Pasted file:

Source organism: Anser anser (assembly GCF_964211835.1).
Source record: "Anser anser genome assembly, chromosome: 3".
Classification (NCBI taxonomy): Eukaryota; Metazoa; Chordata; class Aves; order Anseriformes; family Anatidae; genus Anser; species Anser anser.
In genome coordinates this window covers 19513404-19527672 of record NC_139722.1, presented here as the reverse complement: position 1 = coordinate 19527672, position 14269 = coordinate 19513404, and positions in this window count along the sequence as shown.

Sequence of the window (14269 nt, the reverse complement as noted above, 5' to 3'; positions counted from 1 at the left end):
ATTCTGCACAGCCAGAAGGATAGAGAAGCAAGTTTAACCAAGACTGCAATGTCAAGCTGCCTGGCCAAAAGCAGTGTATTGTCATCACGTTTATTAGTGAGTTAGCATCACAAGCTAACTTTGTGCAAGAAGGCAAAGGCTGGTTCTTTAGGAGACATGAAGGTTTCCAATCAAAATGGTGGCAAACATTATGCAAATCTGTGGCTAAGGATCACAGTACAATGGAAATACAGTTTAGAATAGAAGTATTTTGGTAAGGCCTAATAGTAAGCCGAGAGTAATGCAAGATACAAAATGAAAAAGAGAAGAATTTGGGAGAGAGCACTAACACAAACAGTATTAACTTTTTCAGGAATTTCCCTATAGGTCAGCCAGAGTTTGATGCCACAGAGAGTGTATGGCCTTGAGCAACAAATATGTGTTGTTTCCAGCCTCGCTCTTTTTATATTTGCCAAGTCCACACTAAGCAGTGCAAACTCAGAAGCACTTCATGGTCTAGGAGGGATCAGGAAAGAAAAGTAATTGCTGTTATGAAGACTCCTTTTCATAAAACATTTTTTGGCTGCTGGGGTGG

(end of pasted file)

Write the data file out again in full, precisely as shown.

Source organism: Anser anser (assembly GCF_964211835.1).
Source record: "Anser anser genome assembly, chromosome: 3".
Classification (NCBI taxonomy): Eukaryota; Metazoa; Chordata; class Aves; order Anseriformes; family Anatidae; genus Anser; species Anser anser.
In genome coordinates this window covers 19513404-19527672 of record NC_139722.1, presented here as the reverse complement: position 1 = coordinate 19527672, position 14269 = coordinate 19513404, and positions in this window count along the sequence as shown.

Sequence of the window (14269 nt, the reverse complement as noted above, 5' to 3'; positions counted from 1 at the left end):
ATTCTGCACAGCCAGAAGGATAGAGAAGCAAGTTTAACCAAGACTGCAATGTCAAGCTGCCTGGCCAAAAGCAGTGTATTGTCATCACGTTTATTAGTGAGTTAGCATCACAAGCTAACTTTGTGCAAGAAGGCAAAGGCTGGTTCTTTAGGAGACATGAAGGTTTCCAATCAAAATGGTGGCAAACATTATGCAAATCTGTGGCTAAGGATCACAGTACAATGGAAATACAGTTTAGAATAGAAGTATTTTGGTAAGGCCTAATAGTAAGCCGAGAGTAATGCAAGATACAAAATGAAAAAGAGAAGAATTTGGGAGAGAGCACTAACACAAACAGTATTAACTTTTTCAGGAATTTCCCTATAGGTCAGCCAGAGTTTGATGCCACAGAGAGTGTATGGCCTTGAGCAACAAATATGTGTTGTTTCCAGCCTCGCTCTTTTTATATTTGCCAAGTCCACACTAAGCAGTGCAAACTCAGAAGCACTTCATGGTCTAGGAGGGATCAGGAAAGAAAAGTAATTGCTGTTATGAAGACTCCTTTTCATAAAACATTTTTTGGCTGCTGGGGTGG